• Januz

    People in the media love to bash the Yankees every opportunity that they get. Hence the nickname “The Evil Empire”. Obviously this is related to “Star Wars”, and the heroic rebel Red Sox vs Darth Vader Yankees. The Red Sox almost NEVER get that kind of negative publicity. Look at the statement by Lou Meloni “”It was like teaching your teenage daughter about sex education,” Merloni said. “The organization acknowledged that there were likely players using steroids and basically, ‘If you’re gonna use them this is how you use them so you don’t abuse them. That is far more damming of an organization than even Roger Clemens or Barry Bonds. It will never be discussed to the nth degree like Alex Rodriguez’s conduct is.
    The New York Yankees are not at a crossroads: They have a plan (Which is stockpiling young pitching in the farm system (Brackman, McAllister, and Marshall come to mind), and bringing in character people like Teixeira and Sabathia to lead as well as fill holes. Finally, they try and do everything possible that will lead to Championships (And have since Babe Ruth first appeared in Pinstripes). Does it mean it always works out? Of course not. But setting up facilities in Brazil does not mean Championships either (Does anyone actually think Ruth or Jeter, or even Pujois will replace Pele in popularity in Brazil?)
    I frankly am sick of the Sox loving media, who sees every wart of the Yankees, but sees the Sox as perfect.

    • http://www.riveraveblues.com Benjamin Kabak

      I’d love — LOVE — to see you point to one shred of evidence that this Biz of Baseball article has anything to do with the Red Sox. Otherwise, this is just another rant. You like to put on Yankee blinders, but it’s pretty evident that this is a franchise undergoing some change. You know what? That’s not a criticism. It’s simply an observation. How the team emerges after this change will go a long way toward determining its future successes.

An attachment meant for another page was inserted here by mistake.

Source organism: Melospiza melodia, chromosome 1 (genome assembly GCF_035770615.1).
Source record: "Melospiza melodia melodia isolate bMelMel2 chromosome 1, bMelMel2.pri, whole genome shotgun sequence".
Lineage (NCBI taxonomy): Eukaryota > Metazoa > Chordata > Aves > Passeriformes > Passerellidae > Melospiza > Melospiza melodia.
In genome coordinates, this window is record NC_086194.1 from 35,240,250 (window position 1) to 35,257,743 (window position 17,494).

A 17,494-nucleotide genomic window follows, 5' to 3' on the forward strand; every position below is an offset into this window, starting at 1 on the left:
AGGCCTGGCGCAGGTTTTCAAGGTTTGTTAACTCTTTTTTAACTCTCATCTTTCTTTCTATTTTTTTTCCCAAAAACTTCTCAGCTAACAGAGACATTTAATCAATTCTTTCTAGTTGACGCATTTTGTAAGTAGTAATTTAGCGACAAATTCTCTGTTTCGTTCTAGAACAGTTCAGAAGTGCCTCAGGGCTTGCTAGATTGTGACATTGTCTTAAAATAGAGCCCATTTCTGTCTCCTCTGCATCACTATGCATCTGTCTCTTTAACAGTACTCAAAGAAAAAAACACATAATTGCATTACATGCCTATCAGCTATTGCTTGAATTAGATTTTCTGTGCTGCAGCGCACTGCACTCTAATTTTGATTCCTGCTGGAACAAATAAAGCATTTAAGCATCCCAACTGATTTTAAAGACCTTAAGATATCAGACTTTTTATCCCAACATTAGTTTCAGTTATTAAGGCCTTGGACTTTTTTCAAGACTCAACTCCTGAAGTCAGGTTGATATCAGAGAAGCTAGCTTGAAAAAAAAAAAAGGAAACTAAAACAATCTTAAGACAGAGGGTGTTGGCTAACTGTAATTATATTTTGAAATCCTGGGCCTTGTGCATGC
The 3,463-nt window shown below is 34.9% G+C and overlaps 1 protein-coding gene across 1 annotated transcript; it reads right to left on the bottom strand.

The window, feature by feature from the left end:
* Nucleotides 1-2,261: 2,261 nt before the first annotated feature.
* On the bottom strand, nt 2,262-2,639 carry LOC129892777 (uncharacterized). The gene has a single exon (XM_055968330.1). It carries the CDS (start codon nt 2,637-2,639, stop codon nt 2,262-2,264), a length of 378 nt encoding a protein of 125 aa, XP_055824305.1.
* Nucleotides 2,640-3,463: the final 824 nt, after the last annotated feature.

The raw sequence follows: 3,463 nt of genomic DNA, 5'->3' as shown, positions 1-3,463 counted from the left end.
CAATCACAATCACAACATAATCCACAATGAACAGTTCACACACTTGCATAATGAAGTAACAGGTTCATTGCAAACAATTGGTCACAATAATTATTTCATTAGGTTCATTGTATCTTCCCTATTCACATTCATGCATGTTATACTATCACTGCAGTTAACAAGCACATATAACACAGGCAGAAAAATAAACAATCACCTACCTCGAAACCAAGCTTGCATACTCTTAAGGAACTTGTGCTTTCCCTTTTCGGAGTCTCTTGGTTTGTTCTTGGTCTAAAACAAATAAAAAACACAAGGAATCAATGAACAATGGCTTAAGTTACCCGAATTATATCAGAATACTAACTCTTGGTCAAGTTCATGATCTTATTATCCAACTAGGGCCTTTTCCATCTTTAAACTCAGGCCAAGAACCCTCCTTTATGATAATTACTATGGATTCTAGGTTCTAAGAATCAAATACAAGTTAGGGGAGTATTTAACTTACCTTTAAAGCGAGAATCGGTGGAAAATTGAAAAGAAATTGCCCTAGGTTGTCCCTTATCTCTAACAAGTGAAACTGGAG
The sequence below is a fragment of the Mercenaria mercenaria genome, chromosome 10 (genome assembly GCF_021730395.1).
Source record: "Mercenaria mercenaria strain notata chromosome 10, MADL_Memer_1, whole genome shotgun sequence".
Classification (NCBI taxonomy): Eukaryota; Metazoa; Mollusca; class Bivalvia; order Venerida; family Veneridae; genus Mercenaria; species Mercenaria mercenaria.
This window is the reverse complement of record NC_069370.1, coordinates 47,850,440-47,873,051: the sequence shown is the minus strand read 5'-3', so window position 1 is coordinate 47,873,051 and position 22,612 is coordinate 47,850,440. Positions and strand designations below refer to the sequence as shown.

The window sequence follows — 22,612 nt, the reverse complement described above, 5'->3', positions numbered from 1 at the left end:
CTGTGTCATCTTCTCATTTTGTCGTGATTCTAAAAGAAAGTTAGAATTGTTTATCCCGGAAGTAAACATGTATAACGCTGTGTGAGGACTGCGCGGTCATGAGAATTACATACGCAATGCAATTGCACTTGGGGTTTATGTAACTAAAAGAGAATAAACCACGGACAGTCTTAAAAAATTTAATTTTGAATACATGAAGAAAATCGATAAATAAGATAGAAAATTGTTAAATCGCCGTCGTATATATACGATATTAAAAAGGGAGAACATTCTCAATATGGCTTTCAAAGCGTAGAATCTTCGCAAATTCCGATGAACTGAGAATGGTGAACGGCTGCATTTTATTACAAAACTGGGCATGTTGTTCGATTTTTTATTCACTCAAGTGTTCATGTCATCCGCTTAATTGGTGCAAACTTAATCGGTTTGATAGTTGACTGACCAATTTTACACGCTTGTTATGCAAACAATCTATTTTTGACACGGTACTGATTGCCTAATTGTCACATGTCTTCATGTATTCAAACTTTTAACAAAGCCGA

• Sad Yankee Fan

    I’ll say it over and over that one person or a group of people in upper Yankee Management agreed that it was OK to sell a single baseball ticket for $2600. Also, $1000, $750, $500, $375!!!. We loved our plan that was $65 and was about 80 feet from home plate. We’re now 420 feet away in the 2nd deck in fair territory. The take it or leave it approach by Randy,Lon, has backfired. I’ll spend more time at Citi Field. If the Yankees don’t make the playoffs I’ll be really HAPPY!

    • V

      What a wonderful fan YOU are. Enjoy the Mets. We won’t miss you.

      I went without season tickets, and am enjoying going to the games on the cheap by buying on StubHub.

  • Sad Yankee Fan

    To V

    I’ve been a Yankee fan longer than you can imagine. Yes, you will miss fans like me and my friends and the rest of the many true fans that have been displaced by this contrived replica of Yankee Stadium.
    You will miss how we chanted “Let’s Go Yankees” like maybe 150,000 times in the last many years.

    Enjoy StubHub. Where are your seats located? Maybe if you didn’t do that the Yankees would be forced to get rid of all of these ticket plans and we could all sit in the the different locations in the stadium at a regular price. Lon & Randy must love fans like you.

    • William

      I am with V…if your loyalty is so “deep” that you’re willing to pick up and root for the Mets, don’t let the turnstile hit you on the way out. I am sure you’ll fit in just fine over at Flushing.

  • MoveBack

    One thing under-reported is the fact the Yankees really did no research on these ticket prices.

    It’s not just that corporations can’t afford seats, its that, under many corporate governance models, a gift of over $250 is usually not allowed to clients negotiating deals/contracts. Two $500 yankees tickets given to someone negotiating a contract is not considered proper ethics.

    The other thing that is stunning to me is the volume of tickets on the resale market. As someone said above, I think brokers made up a much larger percentage of ticket accounts then anyone ever realized. Corportaions have no mechanism to resell seats, it would be an accounting nightmare. They donate them and write them off if they are not used. Stubhub has had the reverse effect everyone once thought, it drove the market down. No longer do I see the sclapers with fistfuls of tickets gameday, they are all on the web, since I doubt anyone shows up to the stadium ticketless anymore since Stubhub. And the way it i ssetup, we can bid dgainst the scalpers, instead of reading phony stories in the Post about how brokers were getting “$1000 and up for tickets” then thinking $300 a seat was a bargain.

    For once , the average fan has won a ticket battle.